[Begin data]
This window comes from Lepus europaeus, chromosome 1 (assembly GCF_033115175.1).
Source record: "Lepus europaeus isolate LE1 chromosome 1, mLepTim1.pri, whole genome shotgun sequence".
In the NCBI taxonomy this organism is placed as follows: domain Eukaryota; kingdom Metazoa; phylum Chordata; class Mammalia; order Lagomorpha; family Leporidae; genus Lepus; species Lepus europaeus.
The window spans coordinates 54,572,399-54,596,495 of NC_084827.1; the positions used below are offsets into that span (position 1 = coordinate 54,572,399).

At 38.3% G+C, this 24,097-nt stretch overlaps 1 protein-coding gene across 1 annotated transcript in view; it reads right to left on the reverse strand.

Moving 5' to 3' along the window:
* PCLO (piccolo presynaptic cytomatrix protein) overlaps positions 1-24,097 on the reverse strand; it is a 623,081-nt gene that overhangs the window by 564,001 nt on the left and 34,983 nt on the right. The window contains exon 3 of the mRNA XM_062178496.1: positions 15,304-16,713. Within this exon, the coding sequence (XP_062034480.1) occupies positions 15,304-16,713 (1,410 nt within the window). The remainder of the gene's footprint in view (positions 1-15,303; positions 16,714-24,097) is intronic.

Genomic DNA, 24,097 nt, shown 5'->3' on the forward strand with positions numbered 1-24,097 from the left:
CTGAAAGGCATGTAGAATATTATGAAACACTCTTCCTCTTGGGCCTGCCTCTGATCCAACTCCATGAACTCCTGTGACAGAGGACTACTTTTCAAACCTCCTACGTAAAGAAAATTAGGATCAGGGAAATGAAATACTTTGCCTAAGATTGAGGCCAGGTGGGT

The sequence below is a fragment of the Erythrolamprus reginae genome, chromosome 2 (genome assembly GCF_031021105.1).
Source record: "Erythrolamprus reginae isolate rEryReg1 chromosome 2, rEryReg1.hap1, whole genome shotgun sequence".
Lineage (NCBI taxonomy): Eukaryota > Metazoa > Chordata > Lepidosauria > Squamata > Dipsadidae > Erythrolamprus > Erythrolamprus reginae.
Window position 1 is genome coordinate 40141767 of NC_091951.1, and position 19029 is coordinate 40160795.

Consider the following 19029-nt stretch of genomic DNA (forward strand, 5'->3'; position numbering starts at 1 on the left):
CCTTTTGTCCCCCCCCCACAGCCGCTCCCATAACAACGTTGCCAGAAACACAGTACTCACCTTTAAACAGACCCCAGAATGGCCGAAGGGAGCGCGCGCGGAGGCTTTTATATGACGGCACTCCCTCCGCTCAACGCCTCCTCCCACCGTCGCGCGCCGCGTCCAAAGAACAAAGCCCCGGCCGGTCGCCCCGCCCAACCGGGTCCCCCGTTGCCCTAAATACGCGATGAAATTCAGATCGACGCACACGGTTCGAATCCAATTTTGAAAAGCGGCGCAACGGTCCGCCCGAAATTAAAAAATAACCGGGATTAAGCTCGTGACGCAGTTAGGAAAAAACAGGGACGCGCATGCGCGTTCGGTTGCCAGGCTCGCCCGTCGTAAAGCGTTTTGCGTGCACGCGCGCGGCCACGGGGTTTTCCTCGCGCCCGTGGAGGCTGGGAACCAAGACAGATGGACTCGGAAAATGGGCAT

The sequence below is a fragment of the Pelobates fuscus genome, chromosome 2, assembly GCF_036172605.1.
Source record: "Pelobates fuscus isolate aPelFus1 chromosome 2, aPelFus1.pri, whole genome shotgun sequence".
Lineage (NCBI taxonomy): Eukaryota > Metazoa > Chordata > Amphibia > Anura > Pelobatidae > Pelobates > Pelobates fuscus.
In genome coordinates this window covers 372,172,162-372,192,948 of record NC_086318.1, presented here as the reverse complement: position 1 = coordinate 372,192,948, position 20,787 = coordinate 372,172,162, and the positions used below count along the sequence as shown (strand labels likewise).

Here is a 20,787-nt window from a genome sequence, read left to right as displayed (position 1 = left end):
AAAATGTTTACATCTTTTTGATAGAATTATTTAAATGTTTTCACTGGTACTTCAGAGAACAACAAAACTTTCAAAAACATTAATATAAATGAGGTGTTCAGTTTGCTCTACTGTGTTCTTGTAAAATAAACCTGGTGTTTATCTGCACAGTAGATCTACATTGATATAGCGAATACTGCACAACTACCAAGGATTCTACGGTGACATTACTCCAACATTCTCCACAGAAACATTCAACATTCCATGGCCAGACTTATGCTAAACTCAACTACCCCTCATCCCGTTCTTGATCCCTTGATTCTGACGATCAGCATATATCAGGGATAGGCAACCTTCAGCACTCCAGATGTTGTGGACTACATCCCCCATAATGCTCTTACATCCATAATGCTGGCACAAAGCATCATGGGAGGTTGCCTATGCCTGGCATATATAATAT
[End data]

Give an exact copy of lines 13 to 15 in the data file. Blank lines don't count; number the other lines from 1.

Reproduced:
Window position 1 is genome coordinate 40141767 of NC_091951.1, and position 19029 is coordinate 40160795.

Consider the following 19029-nt stretch of genomic DNA (forward strand, 5'->3'; position numbering starts at 1 on the left):
CCTTTTGTCCCCCCCCCACAGCCGCTCCCATAACAACGTTGCCAGAAACACAGTACTCACCTTTAAACAGACCCCAGAATGGCCGAAGGGAGCGCGCGCGGAGGCTTTTATATGACGGCACTCCCTCCGCTCAACGCCTCCTCCCACCGTCGCGCGCCGCGTCCAAAGAACAAAGCCCCGGCCGGTCGCCCCGCCCAACCGGGTCCCCCGTTGCCCTAAATACGCGATGAAATTCAGATCGACGCACACGGTTCGAATCCAATTTTGAAAAGCGGCGCAACGGTCCGCCCGAAATTAAAAAATAACCGGGATTAAGCTCGTGACGCAGTTAGGAAAAAACAGGGACGCGCATGCGCGTTCGGTTGCCAGGCTCGCCCGTCGTAAAGCGTTTTGCGTGCACGCGCGCGGCCACGGGGTTTTCCTCGCGCCCGTGGAGGCTGGGAACCAAGACAGATGGACTCGGAAAATGGGCAT